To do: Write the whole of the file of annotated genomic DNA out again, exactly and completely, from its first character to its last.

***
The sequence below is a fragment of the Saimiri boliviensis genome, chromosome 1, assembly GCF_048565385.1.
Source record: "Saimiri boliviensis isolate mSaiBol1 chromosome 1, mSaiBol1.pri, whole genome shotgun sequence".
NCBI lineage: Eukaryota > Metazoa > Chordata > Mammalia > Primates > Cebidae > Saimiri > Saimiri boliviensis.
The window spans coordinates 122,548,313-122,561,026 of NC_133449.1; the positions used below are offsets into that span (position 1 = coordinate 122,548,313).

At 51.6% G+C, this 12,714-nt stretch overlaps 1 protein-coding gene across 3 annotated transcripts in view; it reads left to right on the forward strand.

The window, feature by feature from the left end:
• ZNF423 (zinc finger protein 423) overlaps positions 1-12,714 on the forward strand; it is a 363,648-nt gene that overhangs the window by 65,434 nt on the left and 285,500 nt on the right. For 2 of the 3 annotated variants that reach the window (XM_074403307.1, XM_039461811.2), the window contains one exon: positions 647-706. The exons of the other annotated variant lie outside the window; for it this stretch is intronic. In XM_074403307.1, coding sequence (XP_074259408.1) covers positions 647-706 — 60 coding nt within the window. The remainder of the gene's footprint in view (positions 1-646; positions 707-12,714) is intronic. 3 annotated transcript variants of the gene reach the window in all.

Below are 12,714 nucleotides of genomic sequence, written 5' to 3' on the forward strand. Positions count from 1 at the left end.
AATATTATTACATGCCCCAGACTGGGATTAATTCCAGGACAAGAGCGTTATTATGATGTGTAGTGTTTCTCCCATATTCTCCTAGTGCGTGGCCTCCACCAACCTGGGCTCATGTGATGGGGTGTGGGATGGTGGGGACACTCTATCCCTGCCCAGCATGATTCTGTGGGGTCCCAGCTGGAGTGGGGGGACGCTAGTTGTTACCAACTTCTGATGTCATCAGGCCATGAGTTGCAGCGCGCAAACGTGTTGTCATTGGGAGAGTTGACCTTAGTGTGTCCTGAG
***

The sequence below is a fragment of the Saimiri boliviensis genome, chromosome 1, assembly GCF_048565385.1.
Source record: "Saimiri boliviensis isolate mSaiBol1 chromosome 1, mSaiBol1.pri, whole genome shotgun sequence".
NCBI lineage: Eukaryota > Metazoa > Chordata > Mammalia > Primates > Cebidae > Saimiri > Saimiri boliviensis.
The window spans coordinates 122,548,313-122,561,026 of NC_133449.1; the positions used below are offsets into that span (position 1 = coordinate 122,548,313).

At 51.6% G+C, this 12,714-nt stretch overlaps 1 protein-coding gene across 3 annotated transcripts in view; it reads left to right on the forward strand.

The window, feature by feature from the left end:
• ZNF423 (zinc finger protein 423) overlaps positions 1-12,714 on the forward strand; it is a 363,648-nt gene that overhangs the window by 65,434 nt on the left and 285,500 nt on the right. For 2 of the 3 annotated variants that reach the window (XM_074403307.1, XM_039461811.2), the window contains one exon: positions 647-706. The exons of the other annotated variant lie outside the window; for it this stretch is intronic. In XM_074403307.1, coding sequence (XP_074259408.1) covers positions 647-706 — 60 coding nt within the window. The remainder of the gene's footprint in view (positions 1-646; positions 707-12,714) is intronic. 3 annotated transcript variants of the gene reach the window in all.

Below are 12,714 nucleotides of genomic sequence, written 5' to 3' on the forward strand. Positions count from 1 at the left end.
AATATTATTACATGCCCCAGACTGGGATTAATTCCAGGACAAGAGCGTTATTATGATGTGTAGTGTTTCTCCCATATTCTCCTAGTGCGTGGCCTCCACCAACCTGGGCTCATGTGATGGGGTGTGGGATGGTGGGGACACTCTATCCCTGCCCAGCATGATTCTGTGGGGTCCCAGCTGGAGTGGGGGGACGCTAGTTGTTACCAACTTCTGATGTCATCAGGCCATGAGTTGCAGCGCGCAAACGTGTTGTCATTGGGAGAGTTGACCTTAGTGTGTCCTGAG